Opponents appealed against the decision, and then began the tiring, protracted and costly process of Environment Court (EC) hearings in Cromwell, later Queenstown. After that it went to the High Court in Dunedin, which referred it back to the EC for further consideration. In 2011 the EC confirmed its original decision to turn down the application. Subsequently Meridian’s new CEO and the board of directors reviewed the proposal, determined it no longer necessary, nor financially viable, and that was that. But the company stopped short of sending opponents a thank-you note, or offering to recompense the opposition for the time and money they spent.

On the slopes of Black’s Hill, near Ophir.
On the slopes of Black’s Hill, near Ophir.

Not long ago , on a vibrant sunny late-December day, I stopped by the roadside near the top of Black’s Hill and looked down on Ophir, Omakau and the still — to me — Arcadian glories of the Manuherikia Valley; traced the willow-lined Manuherikia River and its tributary streams and creeks; noted the well-run farms, their cattle and sheep and a few deer, the farmhouses, yards, ponds, barns and so on.

I gaze at and ticked off the names of hills and valleys and mountain ranges near and far: the St Bathans Downs, Mt St Bathans itself, Dunstan Peak, the Dunstans themselves and the gorge from which Lauder Creek emerges; the start of Thomson’s Gorge, the Tiger Hills, Leaning Rock at the southern end of the Dunstans, the Old Man Range and, on the far horizon, with a few flecks of winter’s snows remaining, the blue and black peaks of the Hector Range.

The nor’wester was fluffing my hair, bending viper’s bugloss and shaking briar bushes that still displayed a few of their pink and white blooms. Yellow Sedum acre — better known as stonecrop — sprawled on bare-ish ground. Thyme is abundant here, always strongly aromatic. I could hear and see a few bumble bees dithering, but no honey bees, alas. Other insects were active, some of them noisy. Here and there were wilding pines.

I grabbed a discarded old fertiliser bag out of the luggage compartment of my car and started to gather up litter and other stuff thrown away by some of the more inconsiderate members of the citizenry. Everywhere along our roadsides, especially where there’s room to pull off and stop, one finds all manner of rubbish. Only a week earlier I’d spent a few minutes collecting bottles from the grassy verge at the crossroads five kilometres north of Oturehua. In an area no more than 15 metres long and five wide I nearly filled another fertiliser bag. Ask locals who tosses them and other stuff away and the usual answer is ‘hoons’ or ‘ferals’, normally but not exclusively youngish males. In my experience most of the litter is found five to ten minutes out of towns and villages, especially the drink containers.

On Black’s I filled the bag in less than 10 minutes. Soft drink, spirit and beer cans and bottles; take-away food containers; plastic bags; old rags and paper bags; and so on. One can had contained an Inferno and promised a MOTHER OF AN ENERGY KICK which, we’re assured, ‘makes you feel like a super hero, without undies on the outside of course’.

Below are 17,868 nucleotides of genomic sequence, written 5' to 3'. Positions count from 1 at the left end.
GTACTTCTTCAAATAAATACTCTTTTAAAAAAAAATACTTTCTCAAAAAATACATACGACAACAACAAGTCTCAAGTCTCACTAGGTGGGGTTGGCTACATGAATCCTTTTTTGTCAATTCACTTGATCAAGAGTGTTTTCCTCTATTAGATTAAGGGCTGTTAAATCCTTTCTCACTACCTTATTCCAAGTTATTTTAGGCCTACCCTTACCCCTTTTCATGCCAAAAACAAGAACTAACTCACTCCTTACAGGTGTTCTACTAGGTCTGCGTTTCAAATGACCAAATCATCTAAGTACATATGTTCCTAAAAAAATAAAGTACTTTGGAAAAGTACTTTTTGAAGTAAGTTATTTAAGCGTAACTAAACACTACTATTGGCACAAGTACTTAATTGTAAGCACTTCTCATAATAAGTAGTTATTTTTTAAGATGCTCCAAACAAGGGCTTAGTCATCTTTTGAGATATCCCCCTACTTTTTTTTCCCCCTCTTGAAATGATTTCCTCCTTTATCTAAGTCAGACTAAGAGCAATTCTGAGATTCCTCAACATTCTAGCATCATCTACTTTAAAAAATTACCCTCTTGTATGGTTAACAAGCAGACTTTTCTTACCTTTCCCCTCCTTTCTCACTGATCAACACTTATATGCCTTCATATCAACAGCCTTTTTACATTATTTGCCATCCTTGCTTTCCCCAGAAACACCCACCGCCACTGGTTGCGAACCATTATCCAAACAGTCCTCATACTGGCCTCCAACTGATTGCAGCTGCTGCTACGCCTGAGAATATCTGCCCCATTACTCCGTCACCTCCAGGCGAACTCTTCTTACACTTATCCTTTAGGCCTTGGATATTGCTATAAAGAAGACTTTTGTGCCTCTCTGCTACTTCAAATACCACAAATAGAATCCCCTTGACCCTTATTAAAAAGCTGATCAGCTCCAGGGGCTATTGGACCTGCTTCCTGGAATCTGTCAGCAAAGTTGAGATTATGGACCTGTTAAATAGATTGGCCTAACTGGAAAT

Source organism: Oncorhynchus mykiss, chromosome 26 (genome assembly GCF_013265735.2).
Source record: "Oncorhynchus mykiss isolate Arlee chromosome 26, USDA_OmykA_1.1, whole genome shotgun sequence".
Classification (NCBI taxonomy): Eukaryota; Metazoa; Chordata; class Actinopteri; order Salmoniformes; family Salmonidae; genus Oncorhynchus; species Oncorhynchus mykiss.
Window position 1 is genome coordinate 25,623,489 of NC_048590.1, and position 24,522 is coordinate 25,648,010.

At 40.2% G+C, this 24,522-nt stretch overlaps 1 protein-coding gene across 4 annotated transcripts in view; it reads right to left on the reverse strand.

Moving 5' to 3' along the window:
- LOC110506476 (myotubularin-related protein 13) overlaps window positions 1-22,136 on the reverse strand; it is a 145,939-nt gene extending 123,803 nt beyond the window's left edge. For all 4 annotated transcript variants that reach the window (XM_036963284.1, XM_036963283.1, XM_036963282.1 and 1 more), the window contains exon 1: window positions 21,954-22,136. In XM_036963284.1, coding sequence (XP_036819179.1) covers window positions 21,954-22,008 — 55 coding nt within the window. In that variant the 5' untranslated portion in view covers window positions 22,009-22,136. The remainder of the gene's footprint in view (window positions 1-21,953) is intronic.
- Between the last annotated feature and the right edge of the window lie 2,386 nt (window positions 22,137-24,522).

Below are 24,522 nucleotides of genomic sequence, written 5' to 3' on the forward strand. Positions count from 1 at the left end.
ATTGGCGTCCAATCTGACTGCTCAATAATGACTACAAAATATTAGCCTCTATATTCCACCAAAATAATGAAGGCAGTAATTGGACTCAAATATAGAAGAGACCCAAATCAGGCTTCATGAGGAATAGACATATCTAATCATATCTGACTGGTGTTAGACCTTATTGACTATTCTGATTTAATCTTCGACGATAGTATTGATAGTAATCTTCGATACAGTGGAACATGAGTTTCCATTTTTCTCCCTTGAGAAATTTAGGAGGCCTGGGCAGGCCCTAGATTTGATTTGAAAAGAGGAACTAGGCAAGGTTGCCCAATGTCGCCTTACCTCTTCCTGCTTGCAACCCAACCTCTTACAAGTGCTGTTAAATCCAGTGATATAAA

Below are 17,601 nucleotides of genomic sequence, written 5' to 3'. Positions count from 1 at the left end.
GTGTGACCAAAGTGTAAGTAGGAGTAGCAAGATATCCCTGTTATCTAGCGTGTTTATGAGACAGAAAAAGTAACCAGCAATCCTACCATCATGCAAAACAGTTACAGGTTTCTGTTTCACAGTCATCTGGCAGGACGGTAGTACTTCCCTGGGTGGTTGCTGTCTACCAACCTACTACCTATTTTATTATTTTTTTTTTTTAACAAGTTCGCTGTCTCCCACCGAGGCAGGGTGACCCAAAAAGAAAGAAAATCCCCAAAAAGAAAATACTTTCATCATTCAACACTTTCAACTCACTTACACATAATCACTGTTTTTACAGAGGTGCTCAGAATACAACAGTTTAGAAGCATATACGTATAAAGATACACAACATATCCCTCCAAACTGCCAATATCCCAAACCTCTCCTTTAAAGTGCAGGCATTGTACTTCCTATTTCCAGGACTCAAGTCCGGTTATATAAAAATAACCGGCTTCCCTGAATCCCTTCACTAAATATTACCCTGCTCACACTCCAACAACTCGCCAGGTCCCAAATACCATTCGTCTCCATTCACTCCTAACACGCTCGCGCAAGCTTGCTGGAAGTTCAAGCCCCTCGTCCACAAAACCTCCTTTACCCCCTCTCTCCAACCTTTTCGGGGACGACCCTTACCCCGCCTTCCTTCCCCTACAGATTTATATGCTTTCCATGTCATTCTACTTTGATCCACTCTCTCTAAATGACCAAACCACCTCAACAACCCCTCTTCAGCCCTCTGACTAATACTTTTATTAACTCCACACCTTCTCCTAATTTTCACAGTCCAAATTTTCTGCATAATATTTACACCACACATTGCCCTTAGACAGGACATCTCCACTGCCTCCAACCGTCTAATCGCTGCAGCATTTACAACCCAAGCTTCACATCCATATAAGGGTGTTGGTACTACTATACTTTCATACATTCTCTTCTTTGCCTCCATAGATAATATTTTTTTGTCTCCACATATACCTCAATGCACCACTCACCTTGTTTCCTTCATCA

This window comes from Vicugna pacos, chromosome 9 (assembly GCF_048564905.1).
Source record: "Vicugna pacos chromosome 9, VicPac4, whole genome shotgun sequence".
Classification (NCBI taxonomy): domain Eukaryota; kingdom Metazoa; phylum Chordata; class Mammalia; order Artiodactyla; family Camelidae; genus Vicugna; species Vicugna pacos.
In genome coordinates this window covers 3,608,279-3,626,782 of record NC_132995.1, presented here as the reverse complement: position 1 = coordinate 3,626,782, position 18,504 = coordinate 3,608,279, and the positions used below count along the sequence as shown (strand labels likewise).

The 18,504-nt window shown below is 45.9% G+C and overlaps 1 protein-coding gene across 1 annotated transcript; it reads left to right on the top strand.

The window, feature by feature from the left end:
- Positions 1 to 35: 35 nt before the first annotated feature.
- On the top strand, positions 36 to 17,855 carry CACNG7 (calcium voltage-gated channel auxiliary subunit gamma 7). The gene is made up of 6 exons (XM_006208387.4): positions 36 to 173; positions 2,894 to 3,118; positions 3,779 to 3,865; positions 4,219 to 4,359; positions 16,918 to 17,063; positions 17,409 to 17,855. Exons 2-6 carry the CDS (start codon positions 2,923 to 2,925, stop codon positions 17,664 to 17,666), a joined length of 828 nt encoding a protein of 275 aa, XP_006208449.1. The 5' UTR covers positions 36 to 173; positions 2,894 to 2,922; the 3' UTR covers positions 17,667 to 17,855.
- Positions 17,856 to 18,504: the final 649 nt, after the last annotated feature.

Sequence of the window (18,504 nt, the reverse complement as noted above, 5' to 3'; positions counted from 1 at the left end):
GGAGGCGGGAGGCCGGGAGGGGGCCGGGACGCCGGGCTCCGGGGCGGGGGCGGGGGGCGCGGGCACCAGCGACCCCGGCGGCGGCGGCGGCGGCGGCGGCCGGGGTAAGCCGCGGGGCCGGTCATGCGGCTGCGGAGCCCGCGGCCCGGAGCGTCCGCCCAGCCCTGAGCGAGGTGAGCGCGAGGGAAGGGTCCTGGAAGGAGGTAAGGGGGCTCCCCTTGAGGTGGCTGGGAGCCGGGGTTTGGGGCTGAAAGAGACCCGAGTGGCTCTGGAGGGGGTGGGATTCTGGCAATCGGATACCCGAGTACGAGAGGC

I tossed the bag in the back of my Toyota and headed for Oturehua. A few broken white cumulus clouds were drifting across the Ida Valley and its increasing number of pivot irrigators. It was so warm I left the passenger’s side window open. Four spur-winged plovers stood, almost indistinguishable on a dry, pale yellow, sparsely grassed slope, and a pair of oystercatchers idled beside a small pond in which a family of paradise ducks puddled. Ahead of me a hawk was tearing at the carcass of a hare lying broken and bloodied on the road. I slowed and stopped, got out, snatched it up, tossed it over the fence and into a paddock. Such acts extend the lives of hawks.

When I got to Oturehua I dumped the stuff I’d collected in the brimming recycling bins round the back of the store and went home, washed my hands, made myself a cheese and tomato sandwich and a cup of coffee. Then I went and sat in my porch where, in a freshening easterly that had arrived off the Pacific about 100 kilometres away, my thermometer told me that where I sat, in the shade, it was a pleasant 27 degrees.

And I thought, once more, considering the rubbish and all the effort that goes into making it, then chucking it away, that some of what we do seems futile, some not, and these days it’s hard to know which is which. I tend to think recycling’s little more than a gesture, really; but it makes us feel good, virtuous mean-wells, if only for a moment or two . . . and so it goes.

E v e n i n g  W a l k , Ot u r e h u a


In the hope of silencing confusion’s

cacophony you go for a stroll

in the twilight seeking peace and quiet.


There’s a stony-coloured moon

and a pink flush on the Hawkduns

and clouds layered like schist


ablaze with gold in the western sky.

And you’re thinking radiance

is what overarches us and maybe


Prince Andrei, wounded on the battlefield

of Austerlitz, and who lay there

struck by the sere blue sky above,


would have thought so too, he who

cared only for the pleasures,

the wonderment of an unimpeded view.


Text copyright © Brian Turner, 2015. Photographs copyright © Steve Calveley, 2015.

Boundaries by Brian Turner (Godwit, $45) is available at Unity Books.